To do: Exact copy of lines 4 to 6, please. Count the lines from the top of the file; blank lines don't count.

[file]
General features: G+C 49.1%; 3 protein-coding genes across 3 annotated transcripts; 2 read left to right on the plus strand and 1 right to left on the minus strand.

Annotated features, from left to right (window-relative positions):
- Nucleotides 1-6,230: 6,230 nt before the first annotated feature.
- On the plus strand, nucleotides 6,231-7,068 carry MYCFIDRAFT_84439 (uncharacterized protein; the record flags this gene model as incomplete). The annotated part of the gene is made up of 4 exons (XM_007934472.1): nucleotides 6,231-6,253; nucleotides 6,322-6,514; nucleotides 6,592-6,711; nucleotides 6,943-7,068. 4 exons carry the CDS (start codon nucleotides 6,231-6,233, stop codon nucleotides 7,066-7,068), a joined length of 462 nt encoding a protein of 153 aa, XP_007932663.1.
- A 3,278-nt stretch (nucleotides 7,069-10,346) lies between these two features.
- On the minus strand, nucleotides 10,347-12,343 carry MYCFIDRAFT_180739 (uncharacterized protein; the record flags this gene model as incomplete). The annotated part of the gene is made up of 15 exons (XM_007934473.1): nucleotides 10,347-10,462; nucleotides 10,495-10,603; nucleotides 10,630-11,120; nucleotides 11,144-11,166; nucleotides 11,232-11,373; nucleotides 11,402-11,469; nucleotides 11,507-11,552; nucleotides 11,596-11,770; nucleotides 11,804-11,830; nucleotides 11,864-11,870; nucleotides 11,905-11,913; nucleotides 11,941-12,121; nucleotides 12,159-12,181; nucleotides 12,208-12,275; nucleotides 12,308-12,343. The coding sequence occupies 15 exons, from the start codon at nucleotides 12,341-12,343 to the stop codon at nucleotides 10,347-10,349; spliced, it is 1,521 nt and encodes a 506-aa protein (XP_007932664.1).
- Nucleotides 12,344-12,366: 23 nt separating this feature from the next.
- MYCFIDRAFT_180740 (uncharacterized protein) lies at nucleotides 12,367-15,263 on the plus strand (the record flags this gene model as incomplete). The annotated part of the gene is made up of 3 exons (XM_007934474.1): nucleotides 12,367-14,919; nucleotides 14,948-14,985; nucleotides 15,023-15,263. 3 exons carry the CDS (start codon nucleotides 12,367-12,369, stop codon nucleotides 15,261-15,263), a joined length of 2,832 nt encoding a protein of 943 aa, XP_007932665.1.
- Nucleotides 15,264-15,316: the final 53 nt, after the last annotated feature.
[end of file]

- On the plus strand, nucleotides 6,231-7,068 carry MYCFIDRAFT_84439 (uncharacterized protein; the record flags this gene model as incomplete). The annotated part of the gene is made up of 4 exons (XM_007934472.1): nucleotides 6,231-6,253; nucleotides 6,322-6,514; nucleotides 6,592-6,711; nucleotides 6,943-7,068. 4 exons carry the CDS (start codon nucleotides 6,231-6,233, stop codon nucleotides 7,066-7,068), a joined length of 462 nt encoding a protein of 153 aa, XP_007932663.1.
- A 3,278-nt stretch (nucleotides 7,069-10,346) lies between these two features.
- On the minus strand, nucleotides 10,347-12,343 carry MYCFIDRAFT_180739 (uncharacterized protein; the record flags this gene model as incomplete). The annotated part of the gene is made up of 15 exons (XM_007934473.1): nucleotides 10,347-10,462; nucleotides 10,495-10,603; nucleotides 10,630-11,120; nucleotides 11,144-11,166; nucleotides 11,232-11,373; nucleotides 11,402-11,469; nucleotides 11,507-11,552; nucleotides 11,596-11,770; nucleotides 11,804-11,830; nucleotides 11,864-11,870; nucleotides 11,905-11,913; nucleotides 11,941-12,121; nucleotides 12,159-12,181; nucleotides 12,208-12,275; nucleotides 12,308-12,343. The coding sequence occupies 15 exons, from the start codon at nucleotides 12,341-12,343 to the stop codon at nucleotides 10,347-10,349; spliced, it is 1,521 nt and encodes a 506-aa protein (XP_007932664.1).